A Weekend At The Iowa State Fair

The national media descended upon the fair to watch 2020 Democratic presidential candidates speak at The Des Moines Register’s Political Soapbox. But only a few tents away, it was almost like they didn’t exist.

By Gabrielle Healy

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On Saturday afternoon at the Iowa State Fair, I found myself at the sheep shearing contest. I watched men drag the sheep out of their pens, hold them firmly and let the wool fall off them.

While presidential candidates often flock to the fair in hopes of winning over an essential voter base, and many members of the national media follow them, the fair serves a different purpose for some who attend.

As my guide to the sheep shearing contest, Carolyn Burk of Monroe, Iowa, told me: “Politics is politics, the fair is the fair.”

She works at the primaries and is involved in the caucuses, but the fair is a time for fun. She’s been coming for 26 years, choosing not to break tradition even after losing her husband a few years ago. She camps on the grounds and her grandchildren filter in and out. On Friday night, she said she had 15 kids around her camper, playing corn hole.

The fair was hot, so it was nice to sit down underneath gigantic fans and watch round after round of the contest — the task was to shear four sheep in the shortest amount of time possible. One competitor was 71 years old. And our commentator said he had probably sheared 300,000 sheep in his lifetime.

I was glued to my seat. I didn’t overhear any conversations about politics, even though nine presidential candidates were out at The Des Moines Register’s Political Soapbox that Saturday and I saw hundreds of people turning out to hear high-profile contenders like Sens. Kamala Harris (D-CA) and Elizabeth Warren (D-MA).

Sheep shearing is just one of several competitions at the Iowa State Fair. There’s the grocery bagging contest, the Cowgirl Queen Contest, the favorite Book Desserts contest. I could go on.

And there’s another popular attraction drawing fair-goers like Carolyn: the floriculture competitions. Those displays are located right across from the famous Butter Cow.

I spent some time with two of the fair’s (unofficial) floriculture specialists: Barb Blair and Liz Pruisner. They were stationed at the information desk in the agriculture building as they explained the floral arranging competitions to me. Both women create designs and compete in the fair, as well as answer questions.

The three most common ones, Pruisner revealed, are “Where’s the bathroom?,” “Where’s the Butter Cow?” and “Where’s the water fountain?” But that’s not all Blair and Pruisner have to offer.

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“You get discussions about who they thought should be first place,” Pruisner said — and that’s about how political the floriculture area gets. Pruisner did note, though, that it does get very busy when the political candidates come through the building.

Both Blair and Pruisner have placed in the contest for their designs. In many cases, they grow their own flowers, but when they can’t get something to sprout, they’ll go to HyVee or Trader Joe’s to stock up. And it’s not just women like Pruisner and Blair who enter.

“You have guys that enter. We have one couple that enters — it’s the dad and the daughter that enter. One family came in one night — the whole family did it. That was really cool,” Pruisner told me.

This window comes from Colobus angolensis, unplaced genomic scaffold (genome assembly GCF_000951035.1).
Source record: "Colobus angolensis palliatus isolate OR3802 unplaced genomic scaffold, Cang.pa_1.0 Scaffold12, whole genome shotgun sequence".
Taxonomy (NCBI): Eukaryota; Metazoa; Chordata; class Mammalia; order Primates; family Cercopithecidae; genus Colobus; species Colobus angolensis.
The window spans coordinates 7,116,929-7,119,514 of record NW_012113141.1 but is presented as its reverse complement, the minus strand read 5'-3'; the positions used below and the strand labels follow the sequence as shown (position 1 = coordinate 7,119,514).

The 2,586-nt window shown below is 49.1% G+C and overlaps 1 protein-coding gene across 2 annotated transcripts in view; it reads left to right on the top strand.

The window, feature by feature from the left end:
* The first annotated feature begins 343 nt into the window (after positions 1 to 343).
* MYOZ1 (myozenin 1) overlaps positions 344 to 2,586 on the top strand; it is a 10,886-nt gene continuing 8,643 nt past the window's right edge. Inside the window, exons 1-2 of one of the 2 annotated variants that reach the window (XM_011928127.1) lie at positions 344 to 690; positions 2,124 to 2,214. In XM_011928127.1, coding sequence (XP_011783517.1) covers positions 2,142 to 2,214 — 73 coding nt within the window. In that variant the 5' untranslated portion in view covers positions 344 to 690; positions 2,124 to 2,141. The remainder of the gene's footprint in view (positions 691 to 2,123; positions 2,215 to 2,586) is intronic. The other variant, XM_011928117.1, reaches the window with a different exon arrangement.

“I think the most [important] thing is to get involved, have some fun, do what you love, and just be creative,” she continued. “There’s no wrong or right with being creative. It’s just what you like.”

These anecdotes about sheep shearing and family-oriented floriculture and cow showing and horse competitions (two other events I also witnessed) sound nearly too good to be true amid a heated political race. But it’s not as if the spaces away from the Soapbox were completely politics-free. I noticed one sheep display that had a Trump/Pence 2020 sign and a Women for Trump sign adorning it.

When Sen. Bernie Sanders (I-VT) walked around the farm, passersby mostly cheered, although there were a few detractors (“Bernie go home” is one I heard).

The scrum of people taking photos and yelling questions around him was intense, and I was a part of it — regardless of whether fair-goers wanted to be.

As reporter Matt Fuller pointed out during a Kamala Harris event elsewhere in Iowa this weekend, all these photo opportunities — regardless of where the candidate is — are completely staged. As in, a major candidate is often looking at a gigantic bank of cameras and surrounded by staff, making it hard to meet people in an organic fashion at the fair. In turn, the photos usually present an inaccurate portrayal of the candidate’s day at the fair.

Regardless, amid politics and sheep-shearing, it was hard to forget that the majority of farms in Iowa are now owned by people who don’t farm, in lieu of the idyllic small family farms outsiders might associate with Iowa. Or that the devastating rates of addiction in Iowa continue, as writer and Cedar Rapids, Iowa resident Lyz Lenz noted on Twitter.

After a long night spent following the political circus to Clear Lake, Iowa — and talking to people at the fair about who they might vote for and why (even though fewer than 1 in 5 Iowans made it out to caucus in 2016) — I was in good company with people who know how to enjoy themselves despite being in a political hotbed.

As we watched the contest, Carolyn Burk told me that sheep shearing is a dying art. But inside the sheep barn, everyone seemed happy. Except maybe not the sheep.

This story has been updated to include a link to The Des Moines Register’s Soapbox coverage.

1A is the midday news show from @WAMU885 and @NPR. Find the podcast at npr.org/1a.

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